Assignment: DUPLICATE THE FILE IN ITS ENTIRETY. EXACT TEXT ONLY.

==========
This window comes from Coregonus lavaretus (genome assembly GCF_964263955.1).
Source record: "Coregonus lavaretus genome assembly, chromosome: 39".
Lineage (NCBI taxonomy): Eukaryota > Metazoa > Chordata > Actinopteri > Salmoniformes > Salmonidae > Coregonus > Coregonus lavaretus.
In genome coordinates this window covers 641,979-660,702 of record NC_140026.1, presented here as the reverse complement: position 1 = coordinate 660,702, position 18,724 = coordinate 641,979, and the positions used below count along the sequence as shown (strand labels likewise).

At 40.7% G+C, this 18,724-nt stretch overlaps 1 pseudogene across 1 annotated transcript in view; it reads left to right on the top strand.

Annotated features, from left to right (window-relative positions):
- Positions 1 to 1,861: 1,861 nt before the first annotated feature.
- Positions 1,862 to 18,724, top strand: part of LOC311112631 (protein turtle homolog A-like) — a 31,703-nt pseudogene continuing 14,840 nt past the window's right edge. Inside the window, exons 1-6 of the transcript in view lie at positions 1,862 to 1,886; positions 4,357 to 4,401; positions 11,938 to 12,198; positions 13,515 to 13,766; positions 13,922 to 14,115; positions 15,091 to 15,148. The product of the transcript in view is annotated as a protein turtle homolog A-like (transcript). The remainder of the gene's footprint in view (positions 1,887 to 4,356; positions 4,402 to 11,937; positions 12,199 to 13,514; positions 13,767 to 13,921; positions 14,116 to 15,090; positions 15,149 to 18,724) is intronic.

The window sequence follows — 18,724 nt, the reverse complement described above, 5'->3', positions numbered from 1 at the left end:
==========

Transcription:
This window comes from Coregonus lavaretus (genome assembly GCF_964263955.1).
Source record: "Coregonus lavaretus genome assembly, chromosome: 39".
Lineage (NCBI taxonomy): Eukaryota > Metazoa > Chordata > Actinopteri > Salmoniformes > Salmonidae > Coregonus > Coregonus lavaretus.
In genome coordinates this window covers 641,979-660,702 of record NC_140026.1, presented here as the reverse complement: position 1 = coordinate 660,702, position 18,724 = coordinate 641,979, and the positions used below count along the sequence as shown (strand labels likewise).

At 40.7% G+C, this 18,724-nt stretch overlaps 1 pseudogene across 1 annotated transcript in view; it reads left to right on the top strand.

Annotated features, from left to right (window-relative positions):
- Positions 1 to 1,861: 1,861 nt before the first annotated feature.
- Positions 1,862 to 18,724, top strand: part of LOC311112631 (protein turtle homolog A-like) — a 31,703-nt pseudogene continuing 14,840 nt past the window's right edge. Inside the window, exons 1-6 of the transcript in view lie at positions 1,862 to 1,886; positions 4,357 to 4,401; positions 11,938 to 12,198; positions 13,515 to 13,766; positions 13,922 to 14,115; positions 15,091 to 15,148. The product of the transcript in view is annotated as a protein turtle homolog A-like (transcript). The remainder of the gene's footprint in view (positions 1,887 to 4,356; positions 4,402 to 11,937; positions 12,199 to 13,514; positions 13,767 to 13,921; positions 14,116 to 15,090; positions 15,149 to 18,724) is intronic.

The window sequence follows — 18,724 nt, the reverse complement described above, 5'->3', positions numbered from 1 at the left end: